If you’re trying to present to a large room, you’ll probably have a PA system in place. But for smaller rooms, you won’t need any additional speakers. There is a 2W speaker built right into the projector that is deceivingly loud. While it’s not going to win any audiophile awards, it’s more than adequate for broadcasting voice to a reasonably sized room.
Despite the very low cost, we would prefer to see a widescreen resolution used. Widescreen has been available for quite some time, with most 4:3 displays being phased out. If this is something you’re looking for, it might be worthwhile to spend a little extra on the widescreen version of this projector, the Optoma W341.
For business use, the Optoma S341 is one of the most affordable projectors on the market. It’s got an excellent contrast ratio, making text crisp and easy to read. The 4:3 aspect ratio is great for those of you doing power point presentations, and the wide range of connectivity options mean that you can use this projector in virtually any environment.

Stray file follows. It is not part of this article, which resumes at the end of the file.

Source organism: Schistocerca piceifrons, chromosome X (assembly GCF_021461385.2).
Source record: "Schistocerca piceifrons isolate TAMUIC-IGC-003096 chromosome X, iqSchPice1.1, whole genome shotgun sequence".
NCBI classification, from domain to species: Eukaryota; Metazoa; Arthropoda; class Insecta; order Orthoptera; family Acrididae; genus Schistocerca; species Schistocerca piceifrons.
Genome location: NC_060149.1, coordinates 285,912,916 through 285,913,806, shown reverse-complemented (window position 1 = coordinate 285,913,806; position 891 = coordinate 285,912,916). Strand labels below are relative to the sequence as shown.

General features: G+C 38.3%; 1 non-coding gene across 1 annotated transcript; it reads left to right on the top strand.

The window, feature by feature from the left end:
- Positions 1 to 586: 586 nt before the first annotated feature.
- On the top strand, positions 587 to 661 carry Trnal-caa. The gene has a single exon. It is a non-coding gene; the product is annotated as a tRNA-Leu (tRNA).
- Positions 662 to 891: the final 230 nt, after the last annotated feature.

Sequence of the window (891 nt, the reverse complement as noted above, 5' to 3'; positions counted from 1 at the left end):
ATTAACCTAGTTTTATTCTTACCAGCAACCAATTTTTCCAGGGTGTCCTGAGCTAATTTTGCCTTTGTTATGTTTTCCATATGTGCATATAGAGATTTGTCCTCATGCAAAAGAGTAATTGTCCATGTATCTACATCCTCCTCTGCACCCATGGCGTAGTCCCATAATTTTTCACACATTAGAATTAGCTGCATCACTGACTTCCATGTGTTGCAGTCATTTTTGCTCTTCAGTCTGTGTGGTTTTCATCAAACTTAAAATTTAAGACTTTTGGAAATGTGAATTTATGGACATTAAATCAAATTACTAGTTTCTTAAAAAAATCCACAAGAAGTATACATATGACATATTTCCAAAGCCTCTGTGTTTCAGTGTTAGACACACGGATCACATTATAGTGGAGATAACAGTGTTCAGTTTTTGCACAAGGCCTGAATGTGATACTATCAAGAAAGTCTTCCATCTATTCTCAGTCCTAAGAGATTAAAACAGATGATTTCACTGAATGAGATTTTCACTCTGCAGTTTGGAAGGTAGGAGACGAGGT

Most importantly, this is one of the brightest projectors in its class. You can use it in a fully illuminated room, without the image becoming washed out or unreadable.
That being said, it’s still an affordable model. As with any economy-priced projector, there are always going to be tradeoffs. If you’re willing to sacrifice a small amount of brightness, the ViewSonic PJD5155 provides you with some additional connectivity options that might make it more suitable for an environment where it’s shared by a variety of users for a variety of purposes.
Looking for something that can be used for a home theater? While the S341 is great for office use, movie buffs will find that it just doesn’t cut it. Instead, consider the Optoma HD27. This projector is specifically designed for the needs of home theater users need, but still has the same great value that Optoma is known for.